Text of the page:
Peripheral giant cell granuloma - Oral Mucosal Lesion
It tends to occur in older individuals in the fifth and sixth decades with a slight female predilection. The mandibular gingiva is more often involved than the maxillary. It is usually non-painful. Biting on it may induce bleeding since it is contains many blood vessels. It often occurs in the edentulous ridge. The lesion may lie in a cup-shaped depression in the underlying bone. Sometimes it may be difficult to tell if this is a purely extra-osseous process that has cupped the bone or whether it is an intra-osseous central giant cell granuloma that has broken through the bone and now has an extra-osseous or "peripheral" presentation. Unlike the central giant cell granulomas, these are not usually associated with hyperparathyroidism.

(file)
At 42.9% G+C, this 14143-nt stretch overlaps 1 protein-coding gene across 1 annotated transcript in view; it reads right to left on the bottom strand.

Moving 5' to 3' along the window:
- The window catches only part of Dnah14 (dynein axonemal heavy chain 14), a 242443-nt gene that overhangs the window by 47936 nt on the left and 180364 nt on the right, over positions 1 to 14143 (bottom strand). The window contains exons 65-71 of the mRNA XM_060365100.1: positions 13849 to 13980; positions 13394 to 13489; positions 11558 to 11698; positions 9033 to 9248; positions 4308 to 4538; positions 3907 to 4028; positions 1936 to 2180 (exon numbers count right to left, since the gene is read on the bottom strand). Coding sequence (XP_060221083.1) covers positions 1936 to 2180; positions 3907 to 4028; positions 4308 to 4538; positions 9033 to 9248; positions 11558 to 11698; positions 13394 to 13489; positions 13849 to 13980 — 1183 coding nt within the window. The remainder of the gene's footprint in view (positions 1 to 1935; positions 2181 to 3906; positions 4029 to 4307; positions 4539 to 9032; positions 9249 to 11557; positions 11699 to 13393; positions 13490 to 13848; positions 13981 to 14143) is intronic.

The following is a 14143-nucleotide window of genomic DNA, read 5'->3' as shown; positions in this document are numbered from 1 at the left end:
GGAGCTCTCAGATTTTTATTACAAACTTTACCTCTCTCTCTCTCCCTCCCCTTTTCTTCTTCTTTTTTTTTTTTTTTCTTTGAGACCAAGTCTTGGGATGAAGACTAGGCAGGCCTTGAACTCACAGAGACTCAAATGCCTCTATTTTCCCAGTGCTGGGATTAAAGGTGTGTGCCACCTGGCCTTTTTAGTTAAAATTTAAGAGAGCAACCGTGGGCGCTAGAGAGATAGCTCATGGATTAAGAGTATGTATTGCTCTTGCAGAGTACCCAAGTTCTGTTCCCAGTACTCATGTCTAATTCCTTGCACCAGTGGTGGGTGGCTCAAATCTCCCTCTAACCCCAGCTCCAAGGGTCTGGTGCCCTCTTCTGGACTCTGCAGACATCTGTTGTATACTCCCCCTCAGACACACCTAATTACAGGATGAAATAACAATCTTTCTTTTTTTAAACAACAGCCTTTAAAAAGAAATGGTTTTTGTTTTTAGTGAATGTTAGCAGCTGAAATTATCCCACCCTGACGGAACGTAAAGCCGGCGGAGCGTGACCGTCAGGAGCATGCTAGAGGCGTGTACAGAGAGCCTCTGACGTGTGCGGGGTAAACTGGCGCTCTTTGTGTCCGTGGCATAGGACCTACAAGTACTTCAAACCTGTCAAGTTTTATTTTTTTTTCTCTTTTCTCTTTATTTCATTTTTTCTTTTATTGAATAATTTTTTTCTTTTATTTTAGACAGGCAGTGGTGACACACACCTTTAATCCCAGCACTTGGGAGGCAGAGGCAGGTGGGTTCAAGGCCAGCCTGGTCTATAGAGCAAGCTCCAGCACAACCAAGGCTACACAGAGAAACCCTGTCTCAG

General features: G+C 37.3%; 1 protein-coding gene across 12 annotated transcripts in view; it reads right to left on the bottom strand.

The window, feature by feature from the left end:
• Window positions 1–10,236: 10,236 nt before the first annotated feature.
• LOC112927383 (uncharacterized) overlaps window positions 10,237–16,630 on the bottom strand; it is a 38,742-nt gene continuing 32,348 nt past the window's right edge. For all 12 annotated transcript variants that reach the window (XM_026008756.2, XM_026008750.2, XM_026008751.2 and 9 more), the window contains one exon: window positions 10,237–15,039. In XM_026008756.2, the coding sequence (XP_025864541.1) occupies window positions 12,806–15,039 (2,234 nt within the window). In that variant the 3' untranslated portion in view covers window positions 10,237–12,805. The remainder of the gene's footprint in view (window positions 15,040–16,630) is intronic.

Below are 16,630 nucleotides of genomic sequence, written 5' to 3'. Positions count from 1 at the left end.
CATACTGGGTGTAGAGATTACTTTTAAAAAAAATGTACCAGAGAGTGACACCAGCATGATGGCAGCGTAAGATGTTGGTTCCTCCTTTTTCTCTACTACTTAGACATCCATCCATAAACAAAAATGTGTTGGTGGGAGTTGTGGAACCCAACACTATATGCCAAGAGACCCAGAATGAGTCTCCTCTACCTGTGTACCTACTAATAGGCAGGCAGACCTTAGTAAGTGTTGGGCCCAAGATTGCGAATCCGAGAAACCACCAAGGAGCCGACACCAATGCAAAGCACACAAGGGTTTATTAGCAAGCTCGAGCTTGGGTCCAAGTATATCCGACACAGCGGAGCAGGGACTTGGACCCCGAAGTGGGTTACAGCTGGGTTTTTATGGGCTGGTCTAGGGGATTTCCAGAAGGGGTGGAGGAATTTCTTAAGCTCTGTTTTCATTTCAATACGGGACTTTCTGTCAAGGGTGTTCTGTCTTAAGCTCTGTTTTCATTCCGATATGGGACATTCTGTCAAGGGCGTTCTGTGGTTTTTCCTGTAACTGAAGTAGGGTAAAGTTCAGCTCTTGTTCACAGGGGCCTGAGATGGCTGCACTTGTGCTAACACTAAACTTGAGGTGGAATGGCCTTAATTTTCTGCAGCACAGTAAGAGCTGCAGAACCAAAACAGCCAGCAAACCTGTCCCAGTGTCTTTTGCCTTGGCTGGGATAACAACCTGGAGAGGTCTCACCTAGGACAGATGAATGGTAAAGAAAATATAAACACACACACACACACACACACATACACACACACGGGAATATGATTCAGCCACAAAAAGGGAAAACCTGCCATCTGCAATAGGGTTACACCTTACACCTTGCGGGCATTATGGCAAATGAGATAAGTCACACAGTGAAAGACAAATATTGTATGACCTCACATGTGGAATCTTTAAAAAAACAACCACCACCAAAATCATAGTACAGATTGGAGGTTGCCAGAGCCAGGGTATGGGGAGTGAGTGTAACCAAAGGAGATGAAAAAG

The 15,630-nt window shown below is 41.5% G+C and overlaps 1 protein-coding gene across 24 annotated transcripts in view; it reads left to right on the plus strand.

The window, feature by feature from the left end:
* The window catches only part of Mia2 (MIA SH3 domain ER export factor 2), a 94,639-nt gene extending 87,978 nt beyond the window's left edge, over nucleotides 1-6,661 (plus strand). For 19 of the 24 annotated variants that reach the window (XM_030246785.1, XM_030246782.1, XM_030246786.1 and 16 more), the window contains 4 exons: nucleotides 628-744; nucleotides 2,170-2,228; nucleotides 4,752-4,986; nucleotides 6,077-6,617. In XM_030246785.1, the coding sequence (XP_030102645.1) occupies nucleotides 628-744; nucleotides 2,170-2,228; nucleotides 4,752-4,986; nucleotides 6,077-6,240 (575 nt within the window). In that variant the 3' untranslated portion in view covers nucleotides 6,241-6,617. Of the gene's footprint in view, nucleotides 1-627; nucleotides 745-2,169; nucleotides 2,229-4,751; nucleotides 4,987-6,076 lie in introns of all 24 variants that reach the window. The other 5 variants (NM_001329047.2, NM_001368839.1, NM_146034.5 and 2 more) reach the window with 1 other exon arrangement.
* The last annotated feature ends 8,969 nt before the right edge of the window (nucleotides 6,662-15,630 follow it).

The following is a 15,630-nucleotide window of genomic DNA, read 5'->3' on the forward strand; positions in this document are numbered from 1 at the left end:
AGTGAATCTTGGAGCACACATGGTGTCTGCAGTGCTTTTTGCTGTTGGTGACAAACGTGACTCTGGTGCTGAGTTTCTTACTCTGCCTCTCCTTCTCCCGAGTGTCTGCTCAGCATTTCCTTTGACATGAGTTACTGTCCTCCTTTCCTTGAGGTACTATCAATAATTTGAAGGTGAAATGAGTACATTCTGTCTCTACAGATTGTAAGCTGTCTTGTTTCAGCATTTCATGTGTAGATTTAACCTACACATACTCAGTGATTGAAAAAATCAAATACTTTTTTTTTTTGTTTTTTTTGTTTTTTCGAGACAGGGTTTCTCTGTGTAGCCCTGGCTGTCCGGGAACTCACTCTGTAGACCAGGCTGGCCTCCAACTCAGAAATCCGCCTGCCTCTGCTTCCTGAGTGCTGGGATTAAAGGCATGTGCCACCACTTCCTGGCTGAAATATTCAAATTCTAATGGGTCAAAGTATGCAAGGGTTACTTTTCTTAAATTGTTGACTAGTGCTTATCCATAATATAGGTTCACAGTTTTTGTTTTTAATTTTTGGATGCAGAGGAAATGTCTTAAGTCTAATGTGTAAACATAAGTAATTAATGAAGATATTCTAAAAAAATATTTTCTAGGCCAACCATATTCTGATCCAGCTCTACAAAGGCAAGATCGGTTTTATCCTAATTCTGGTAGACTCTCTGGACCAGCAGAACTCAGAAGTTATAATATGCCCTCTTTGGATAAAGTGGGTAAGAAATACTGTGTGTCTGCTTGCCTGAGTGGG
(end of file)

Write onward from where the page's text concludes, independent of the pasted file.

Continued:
K13.4 – Granuloma and granuloma-like lesions of oral mucosa
89722009 – Giant cell peripheral granuloma
Differential Diagnosis & Pitfalls
- Lobular capillary hemangioma (pyogenic granuloma) may appear identical although they tend to occur in younger individuals (some who are pregnant) and tends to be brighter red.
- Peripheral ossifying fibroma may appear similar if inflamed.
- The gingival fibroma is firm, fibrous looking and may be located on the attached rather than marginal gingiva.
- Some odontogenic cysts and tumors may occur on the gingiva but they are generally not located on the marginal gingiva. However, they may be seen on the attached or non-attached gingiva.
- The parulis (dental sinus tract) is usually located near the apices of teeth.
- Metastatic tumors do occur as gingival nodules but these are generally rapidly growing and tend to occur in older individuals with a history of such a tumor.
- Granulomatosis with polyangiitis